Anything worth talking about, is worth blogging about

American evangelical Mark Noll’s book, The Scandal of the Evangelical Mind, has one of the most memorable opening lines of any book I’ve ever read. That memorable line is: “The scandal of the evangelical mind is that there is not much of an evangelical mind.” The thesis of the book is not that American evangelical Christians are stupid, but rather the pervasive anti–intellectualism that permeates the movement. The result is that gut feelings and truthiness are trusted more than education; that “God did it” is always the best explanation; that the “man on the street” always knows better than the experts. Where independent thought is discouraged as Rushbo, Bam Bam, and the (likely hypocritical) pastor bleating from the pulpit do the thinking for you.

With this in mind, I believe that we have found the primary explanation for why students are leaving the United States Republican Party in droves (via). Nils August Andresen’s series of posts covers this. He considers it not to be due to students becoming more leftist. He also discounts the theory that it is due to indoctrination of students by liberal professors (correctly; there is no evidence that academic freedom is being threatened, and claims otherwise or of indoctrination are just whining by the alternate reality people). Rather, he attributes it to students being repelled by the anti–intellectualism and hostility to science that is within the GOP; that is, the rise of the Religious Right. It wasn’t always this way: in the 1950s, for example, academia was mostly Republican.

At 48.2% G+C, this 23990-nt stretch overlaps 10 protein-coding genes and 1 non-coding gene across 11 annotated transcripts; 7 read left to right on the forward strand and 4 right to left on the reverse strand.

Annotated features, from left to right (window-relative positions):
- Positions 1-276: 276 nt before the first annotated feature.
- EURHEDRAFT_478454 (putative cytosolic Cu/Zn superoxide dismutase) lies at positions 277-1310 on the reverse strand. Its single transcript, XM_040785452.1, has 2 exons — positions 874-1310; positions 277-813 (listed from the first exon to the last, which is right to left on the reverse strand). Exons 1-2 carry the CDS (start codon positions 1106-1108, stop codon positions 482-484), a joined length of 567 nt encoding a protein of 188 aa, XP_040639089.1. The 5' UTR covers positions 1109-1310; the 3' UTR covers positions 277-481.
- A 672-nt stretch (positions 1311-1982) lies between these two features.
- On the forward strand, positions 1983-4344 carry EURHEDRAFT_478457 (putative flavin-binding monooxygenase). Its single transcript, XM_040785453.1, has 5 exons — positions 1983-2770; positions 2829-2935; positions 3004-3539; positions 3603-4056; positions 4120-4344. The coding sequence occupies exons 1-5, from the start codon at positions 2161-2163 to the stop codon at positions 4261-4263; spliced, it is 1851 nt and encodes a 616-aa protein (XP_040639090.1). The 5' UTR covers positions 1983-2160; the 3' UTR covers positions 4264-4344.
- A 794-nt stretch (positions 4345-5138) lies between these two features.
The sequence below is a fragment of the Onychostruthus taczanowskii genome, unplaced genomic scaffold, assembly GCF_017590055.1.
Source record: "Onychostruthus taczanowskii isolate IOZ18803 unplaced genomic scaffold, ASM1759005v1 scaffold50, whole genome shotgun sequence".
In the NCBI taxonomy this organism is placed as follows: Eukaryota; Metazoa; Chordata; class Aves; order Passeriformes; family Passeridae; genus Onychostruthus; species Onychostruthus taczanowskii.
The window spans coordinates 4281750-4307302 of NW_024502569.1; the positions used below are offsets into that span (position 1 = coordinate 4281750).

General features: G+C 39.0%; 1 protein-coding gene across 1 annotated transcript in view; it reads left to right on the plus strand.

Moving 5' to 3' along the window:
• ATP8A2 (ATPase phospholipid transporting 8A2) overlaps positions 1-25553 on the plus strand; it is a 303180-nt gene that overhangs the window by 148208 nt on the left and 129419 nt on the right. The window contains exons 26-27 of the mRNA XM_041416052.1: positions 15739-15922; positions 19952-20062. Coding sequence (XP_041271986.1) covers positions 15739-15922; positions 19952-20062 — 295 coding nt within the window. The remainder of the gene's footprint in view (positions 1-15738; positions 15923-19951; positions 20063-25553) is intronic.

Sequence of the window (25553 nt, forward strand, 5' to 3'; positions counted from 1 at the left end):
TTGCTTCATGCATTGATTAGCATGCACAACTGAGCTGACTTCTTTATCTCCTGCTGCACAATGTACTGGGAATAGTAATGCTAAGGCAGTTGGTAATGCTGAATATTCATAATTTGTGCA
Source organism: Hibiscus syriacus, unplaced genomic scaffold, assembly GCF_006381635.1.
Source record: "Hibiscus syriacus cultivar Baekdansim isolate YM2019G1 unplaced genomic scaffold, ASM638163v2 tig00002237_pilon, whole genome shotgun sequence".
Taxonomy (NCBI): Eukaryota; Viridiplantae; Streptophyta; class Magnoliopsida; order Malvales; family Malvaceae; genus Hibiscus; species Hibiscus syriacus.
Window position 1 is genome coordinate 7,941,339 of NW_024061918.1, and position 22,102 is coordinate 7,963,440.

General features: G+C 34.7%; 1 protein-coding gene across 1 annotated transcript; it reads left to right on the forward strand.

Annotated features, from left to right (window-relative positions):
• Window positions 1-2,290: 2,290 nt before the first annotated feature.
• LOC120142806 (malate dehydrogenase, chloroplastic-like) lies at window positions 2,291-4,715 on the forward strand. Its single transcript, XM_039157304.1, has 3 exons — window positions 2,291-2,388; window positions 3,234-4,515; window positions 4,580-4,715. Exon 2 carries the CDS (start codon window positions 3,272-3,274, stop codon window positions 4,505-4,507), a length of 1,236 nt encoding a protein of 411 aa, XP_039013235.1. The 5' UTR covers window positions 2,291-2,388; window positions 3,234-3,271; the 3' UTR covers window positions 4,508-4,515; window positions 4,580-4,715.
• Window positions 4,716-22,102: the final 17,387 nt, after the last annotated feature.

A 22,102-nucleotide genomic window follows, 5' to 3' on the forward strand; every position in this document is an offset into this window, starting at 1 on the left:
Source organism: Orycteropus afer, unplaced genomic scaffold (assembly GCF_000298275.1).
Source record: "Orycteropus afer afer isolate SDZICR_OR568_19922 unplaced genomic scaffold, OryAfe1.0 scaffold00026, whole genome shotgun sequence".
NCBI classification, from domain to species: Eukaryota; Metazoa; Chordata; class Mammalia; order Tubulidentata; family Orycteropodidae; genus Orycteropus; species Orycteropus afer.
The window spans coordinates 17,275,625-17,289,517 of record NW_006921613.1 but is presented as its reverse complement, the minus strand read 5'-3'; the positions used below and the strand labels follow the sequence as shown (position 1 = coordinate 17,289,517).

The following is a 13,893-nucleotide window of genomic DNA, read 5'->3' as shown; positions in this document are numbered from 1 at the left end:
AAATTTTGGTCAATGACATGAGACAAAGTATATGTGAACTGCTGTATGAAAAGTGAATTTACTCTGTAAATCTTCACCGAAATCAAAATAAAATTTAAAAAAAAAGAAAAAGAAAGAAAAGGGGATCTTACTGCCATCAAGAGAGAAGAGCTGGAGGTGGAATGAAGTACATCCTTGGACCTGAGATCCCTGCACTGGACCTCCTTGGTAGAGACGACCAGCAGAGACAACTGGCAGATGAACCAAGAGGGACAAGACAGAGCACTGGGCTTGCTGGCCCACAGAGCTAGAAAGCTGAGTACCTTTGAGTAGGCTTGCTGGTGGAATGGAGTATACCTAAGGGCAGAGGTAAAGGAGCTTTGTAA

It doesn’t have to remain this way; a rational party serves as a necessary counterweight to the other party. When both parties are rational, everyone benefits, as the foolish excesses of both the left and right are avoided.

Clearly, the scandal of the Republican mind is that there is (no longer) much of a Republican mind.

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